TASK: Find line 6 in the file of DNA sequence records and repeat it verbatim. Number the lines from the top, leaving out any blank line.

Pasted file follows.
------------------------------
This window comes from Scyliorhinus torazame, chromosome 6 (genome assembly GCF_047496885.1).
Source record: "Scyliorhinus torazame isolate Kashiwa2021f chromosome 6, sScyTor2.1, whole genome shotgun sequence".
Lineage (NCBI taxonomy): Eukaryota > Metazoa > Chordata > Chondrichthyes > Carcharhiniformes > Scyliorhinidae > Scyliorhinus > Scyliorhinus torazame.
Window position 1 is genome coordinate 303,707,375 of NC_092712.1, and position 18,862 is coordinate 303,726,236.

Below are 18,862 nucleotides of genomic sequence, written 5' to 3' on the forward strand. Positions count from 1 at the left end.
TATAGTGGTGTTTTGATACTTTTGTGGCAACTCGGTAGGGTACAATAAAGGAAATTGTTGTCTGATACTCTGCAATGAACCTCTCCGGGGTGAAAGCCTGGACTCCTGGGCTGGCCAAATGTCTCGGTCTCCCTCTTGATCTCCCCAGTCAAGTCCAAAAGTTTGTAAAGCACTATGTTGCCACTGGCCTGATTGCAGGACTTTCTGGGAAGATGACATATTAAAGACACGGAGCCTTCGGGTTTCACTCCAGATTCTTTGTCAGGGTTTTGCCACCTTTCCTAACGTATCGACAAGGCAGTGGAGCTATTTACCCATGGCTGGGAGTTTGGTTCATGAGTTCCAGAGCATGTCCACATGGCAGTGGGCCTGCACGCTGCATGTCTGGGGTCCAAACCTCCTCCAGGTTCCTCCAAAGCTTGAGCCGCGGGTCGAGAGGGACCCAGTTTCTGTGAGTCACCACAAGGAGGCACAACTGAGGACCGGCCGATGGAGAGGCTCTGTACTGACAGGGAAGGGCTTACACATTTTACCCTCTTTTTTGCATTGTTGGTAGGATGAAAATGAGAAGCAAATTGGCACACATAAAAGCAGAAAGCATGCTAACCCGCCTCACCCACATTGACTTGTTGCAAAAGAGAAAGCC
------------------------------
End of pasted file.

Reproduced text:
TATAGTGGTGTTTTGATACTTTTGTGGCAACTCGGTAGGGTACAATAAAGGAAATTGTTGTCTGATACTCTGCAATGAACCTCTCCGGGGTGAAAGCCTGGACTCCTGGGCTGGCCAAATGTCTCGGTCTCCCTCTTGATCTCCCCAGTCAAGTCCAAAAGTTTGTAAAGCACTATGTTGCCACTGGCCTGATTGCAGGACTTTCTGGGAAGATGACATATTAAAGACACGGAGCCTTCGGGTTTCACTCCAGATTCTTTGTCAGGGTTTTGCCACCTTTCCTAACGTATCGACAAGGCAGTGGAGCTATTTACCCATGGCTGGGAGTTTGGTTCATGAGTTCCAGAGCATGTCCACATGGCAGTGGGCCTGCACGCTGCATGTCTGGGGTCCAAACCTCCTCCAGGTTCCTCCAAAGCTTGAGCCGCGGGTCGAGAGGGACCCAGTTTCTGTGAGTCACCACAAGGAGGCACAACTGAGGACCGGCCGATGGAGAGGCTCTGTACTGACAGGGAAGGGCTTACACATTTTACCCTCTTTTTTGCATTGTTGGTAGGATGAAAATGAGAAGCAAATTGGCACACATAAAAGCAGAAAGCATGCTAACCCGCCTCACCCACATTGACTTGTTGCAAAAGAGAAAGCC